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The Untouchables
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The Untouchables (1987) More at IMDbPro »

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The Untouchables -- Federal Agent Elliot Ness sets out to take out Al Capone; because of rampant corruption, he assembles a small, hand-picked team.

Overview

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Down 7% in popularity this week. See why on IMDbPro.
Director:
Writers:
Oscar Fraley (suggested by book) and
Eliot Ness (suggested by book) ...
(more)
Contact:
View company contact information for The Untouchables on IMDbPro.
Release Date:
3 June 1987 (USA) See more »
Genre:
Tagline:
The Chicago Dream is that big See more »
Plot:
Federal Agent Eliot Ness sets out to stop Al Capone; because of rampant corruption, he assembles a small, hand-picked team. Full summary » | Full synopsis »
Awards:
Won Oscar. Another 13 wins & 12 nominations See more »
User Reviews:
I'm so sorry to say See more (397 total) »

Cast

  (in credits order) (verified as complete)

Kevin Costner ... Eliot Ness

Sean Connery ... Jim Malone

Charles Martin Smith ... Agent Oscar Wallace

Andy Garcia ... Agent George Stone / Giuseppe Petri

Robert De Niro ... Al Capone

Richard Bradford ... Police Chief Mike Dorsett
Jack Kehoe ... Walter Payne
Brad Sullivan ... George

Billy Drago ... Frank Nitti

Patricia Clarkson ... Catherine Ness

Vito D'Ambrosio ... Bowtie Driver
Steven Goldstein ... Scoop
Peter Aylward ... Lt. Anderson

Don Harvey ... Officer Preseuski
Robert Swan ... Mountie Captain
John J. Walsh ... Bartender
Del Close ... Alderman
Colleen Bade ... Mrs. Blackmer
Greg Noonan ... Shooting Range Master
Sean Grennan ... Cop Cousin
Larry Viverito Sr. ... Italian Waiter
Kevin Michael Doyle ... Williamson

Mike Bacarella ... Overcoat Hood

Michael P. Byrne ... Ness' Clerk
Kaitlin Montgomery ... Ness' Daughter
Aditra Kohl ... Blackmer Girl
Charles Keller Watson ... Reporter

Larry Brandenburg ... Reporter

Chelcie Ross ... Reporter
Tim Gamble ... Reporter
Sam Smiley ... Bailiff

Pat Billingsley ... Bailiff
John Bracci ... Fat Man
Jennifer Anglin ... Woman in Elevator
Eddie Minasian ... Butler
Anthony Mockus Sr. ... Judge (as Tony Mockus Sr.)

Will Zahrn ... Defense Attorney
Louie Lanciloti ... Barber (as Louis Lanciloti)
Vince Viverito ... Bodyguard

Valentino Cimo ... Bodyguard
Joe Greco ... Bodyguard
Clem Caserta ... Bodyguard
Bob Martana ... Bodyguard
Joseph Scianablo ... Bodyguard
George S. Spataro ... Bodyguard
Melody Rae ... Union Station Woman
Robert Miranda ... Gunned Head
James Guthrie ... Pagliacci
Basil Reale ... Hotel Clerk
rest of cast listed alphabetically:

John Barrowman ... Street Person (uncredited)
Jimmy Borto ... Court Reporter (uncredited)
Stephen Burrows ... Hoodlum (uncredited)
Ernest Capponi ... Gangster at Round Table (uncredited)
Jack Fitzstephens ... Train Announcer (uncredited)
Patricia E. Harrington ... Street Person (uncredited)

Clifton James ... District Attorney (uncredited)
Robert Minkoff ... Bit (uncredited)
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Directed by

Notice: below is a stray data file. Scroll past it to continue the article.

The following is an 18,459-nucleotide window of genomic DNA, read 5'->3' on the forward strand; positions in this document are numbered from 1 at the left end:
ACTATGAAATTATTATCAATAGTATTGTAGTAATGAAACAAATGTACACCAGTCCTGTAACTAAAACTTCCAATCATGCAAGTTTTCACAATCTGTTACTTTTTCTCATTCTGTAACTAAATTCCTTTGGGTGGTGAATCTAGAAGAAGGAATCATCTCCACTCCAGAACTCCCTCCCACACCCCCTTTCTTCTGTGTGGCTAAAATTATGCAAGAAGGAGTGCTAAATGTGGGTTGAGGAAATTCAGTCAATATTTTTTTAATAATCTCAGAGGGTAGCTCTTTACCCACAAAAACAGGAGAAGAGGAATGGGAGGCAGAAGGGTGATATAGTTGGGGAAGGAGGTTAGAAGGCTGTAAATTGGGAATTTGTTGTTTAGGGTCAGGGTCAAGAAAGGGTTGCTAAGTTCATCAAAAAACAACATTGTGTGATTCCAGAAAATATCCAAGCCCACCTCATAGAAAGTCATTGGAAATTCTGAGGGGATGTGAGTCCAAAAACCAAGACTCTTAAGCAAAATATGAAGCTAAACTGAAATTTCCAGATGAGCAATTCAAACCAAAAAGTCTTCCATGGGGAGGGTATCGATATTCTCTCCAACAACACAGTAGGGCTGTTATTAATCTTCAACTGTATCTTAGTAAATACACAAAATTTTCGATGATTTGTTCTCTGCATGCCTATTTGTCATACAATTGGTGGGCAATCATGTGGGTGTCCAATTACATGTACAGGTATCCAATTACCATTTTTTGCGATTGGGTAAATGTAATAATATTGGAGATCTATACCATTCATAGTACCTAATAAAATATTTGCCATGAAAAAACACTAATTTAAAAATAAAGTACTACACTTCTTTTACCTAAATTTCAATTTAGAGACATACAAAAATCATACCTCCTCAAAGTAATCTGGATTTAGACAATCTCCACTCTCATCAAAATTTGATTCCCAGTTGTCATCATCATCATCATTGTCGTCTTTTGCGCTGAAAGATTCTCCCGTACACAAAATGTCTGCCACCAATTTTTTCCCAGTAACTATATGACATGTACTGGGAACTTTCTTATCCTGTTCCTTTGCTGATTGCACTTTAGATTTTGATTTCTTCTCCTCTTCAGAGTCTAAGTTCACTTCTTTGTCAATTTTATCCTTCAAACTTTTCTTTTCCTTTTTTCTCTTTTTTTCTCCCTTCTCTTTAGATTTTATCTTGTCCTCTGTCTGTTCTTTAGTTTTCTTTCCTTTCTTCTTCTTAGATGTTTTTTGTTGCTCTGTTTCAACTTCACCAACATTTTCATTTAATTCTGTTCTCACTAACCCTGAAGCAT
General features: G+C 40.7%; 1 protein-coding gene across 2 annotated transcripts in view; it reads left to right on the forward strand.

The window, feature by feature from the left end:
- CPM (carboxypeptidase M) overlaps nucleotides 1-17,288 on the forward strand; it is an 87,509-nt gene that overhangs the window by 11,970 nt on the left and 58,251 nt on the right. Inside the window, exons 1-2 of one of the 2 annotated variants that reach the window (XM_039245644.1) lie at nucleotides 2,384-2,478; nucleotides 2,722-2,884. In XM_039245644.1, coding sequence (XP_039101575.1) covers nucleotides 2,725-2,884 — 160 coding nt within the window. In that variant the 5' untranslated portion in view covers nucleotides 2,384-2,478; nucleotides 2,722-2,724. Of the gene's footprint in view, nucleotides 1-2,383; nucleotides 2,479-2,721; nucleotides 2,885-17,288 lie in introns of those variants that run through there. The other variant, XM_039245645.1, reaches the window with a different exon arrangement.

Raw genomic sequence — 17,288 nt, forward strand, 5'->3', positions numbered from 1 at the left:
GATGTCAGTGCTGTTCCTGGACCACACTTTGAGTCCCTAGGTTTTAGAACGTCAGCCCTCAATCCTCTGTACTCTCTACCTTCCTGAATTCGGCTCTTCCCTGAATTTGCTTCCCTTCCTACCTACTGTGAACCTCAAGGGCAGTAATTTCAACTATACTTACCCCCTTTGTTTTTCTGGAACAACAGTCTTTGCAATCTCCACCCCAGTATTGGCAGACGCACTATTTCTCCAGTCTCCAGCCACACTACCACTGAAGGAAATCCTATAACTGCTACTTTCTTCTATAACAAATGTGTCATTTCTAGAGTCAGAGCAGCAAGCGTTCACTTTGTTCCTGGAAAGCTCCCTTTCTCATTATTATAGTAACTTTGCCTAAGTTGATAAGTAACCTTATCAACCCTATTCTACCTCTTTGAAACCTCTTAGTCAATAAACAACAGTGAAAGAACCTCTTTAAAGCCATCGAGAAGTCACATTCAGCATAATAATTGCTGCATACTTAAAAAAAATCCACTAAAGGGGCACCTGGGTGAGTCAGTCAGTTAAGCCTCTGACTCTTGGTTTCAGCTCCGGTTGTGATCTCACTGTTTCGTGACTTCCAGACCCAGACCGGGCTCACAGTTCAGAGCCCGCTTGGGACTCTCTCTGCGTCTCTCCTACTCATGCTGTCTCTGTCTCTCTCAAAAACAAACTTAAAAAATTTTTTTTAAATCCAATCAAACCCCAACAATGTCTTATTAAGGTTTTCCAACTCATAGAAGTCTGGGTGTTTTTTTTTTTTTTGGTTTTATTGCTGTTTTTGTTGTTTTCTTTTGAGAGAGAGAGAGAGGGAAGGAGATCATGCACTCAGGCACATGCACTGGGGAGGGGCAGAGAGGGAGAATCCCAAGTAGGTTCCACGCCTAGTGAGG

Brian De Palma 
 
Writing credits
Oscar Fraley (suggested by book) and
Eliot Ness (suggested by book)

David Mamet (written by)

Produced by
Raymond Hartwick .... associate producer (as Ray Hartwick)
Art Linson .... producer
 
Original Music by
Ennio Morricone 
 
Cinematography by
Stephen H. Burum 
 
Film Editing by
Gerald B. Greenberg  (as Jerry Greenberg)
Bill Pankow 
 
Casting by
Mali Finn 
 
Art Direction by
William A. Elliott 
 
Set Decoration by
Hal Gausman 
 
Costume Design by
Marilyn Vance  (as Marilyn Vance-Straker)
 
Makeup Department
Michael Hancock .... makeup artist
Bette Iverson .... hair stylist
 
Production Management
Raymond Hartwick .... unit production manager (as Ray Hartwick)
 
Second Unit Director or Assistant Director
Joe Napolitano .... first assistant director
Richard Patrick .... second second assistant director
James W. Skotchdopole .... second assistant director
Glen Trotiner .... second second assistant director
 
Art Department
Robert J. Carlyle .... property foreperson
Eve Cauley .... research assistant
E.C. Chen .... set designer
R. Gilbert Clayton .... set designer (as Gil Clayton)
Gary Deaton .... construction foreperson
Robert W. Dutton .... lead property person
Robert W. Dutton .... property foreperson
Gerald Gates Jr. .... paint foreperson (as Gerald John Gates)
Dick Hansen .... set dresser
Kim S. Hobbs .... set dresser
Michael E. Humberger .... lead property person
Michael E. Humberger .... property foreperson
Steven Kerlagon .... paint foreperson (as Steve Kerlagon)
Nicholas Laborczy .... set designer
Sam Moore .... property master (as Spencer A. 'Sam' Moore)
Roderick Nunnally .... production painter (as Rod Nunnally)
Clarence Lynn Price .... construction supervisor
Steven P. Sardanis .... set designer
John Sweeney .... assistant property master
Patrizia von Brandenstein .... visual consultant
 
Sound Department
Michael Berenbaum .... assistant sound editor
Elisha Birnbaum .... foley supervisor
Amy Briamonte .... assistant sound editor
Michael DiCosimo .... stereo sound consultant: Dolby
Gerald Donlan .... assistant sound editor
Noreen Evans .... assistant sound editor
Harriet Fidlow .... adr editor (as Harriet Fidlow Winn)
Jack Fitzstephens .... sound editor
Dale R. Janus .... boom operator (as Dale Janus)
Faith Jones .... apprentice sound editor
Kevin Lee .... sound editor
Abe Nejad .... sound editor
Ken S. Polk .... sound re-recording mixer
Sanford Rackow .... sound editor
Dan Sable .... supervising sound editor
Lynn Sable .... assistant sound editor
Jill Searchinger .... assistant adr editor
Michael Steinfeld .... sound editor
James M. Tanenbaum .... sound mixer (as Jim Tanenbaum)
Dick Vorisek .... sound re-recording mixer (as Dick J. Vorisek)
Glenn Williams .... cable person
Bob Olari .... sound recordist (uncredited)
Mel Zelniker .... adr recordist (uncredited)
 
Special Effects by
Albert Delgado .... special effects foreperson
Allen Hall .... special effects coordinator
Chuck E. Stewart .... special effects (as Charles E. Stewart)
Marvin Gardner .... special effects technician (uncredited)
Mike Menzel .... special effects technician (uncredited)
Robert G. Willard .... special effects technician (uncredited)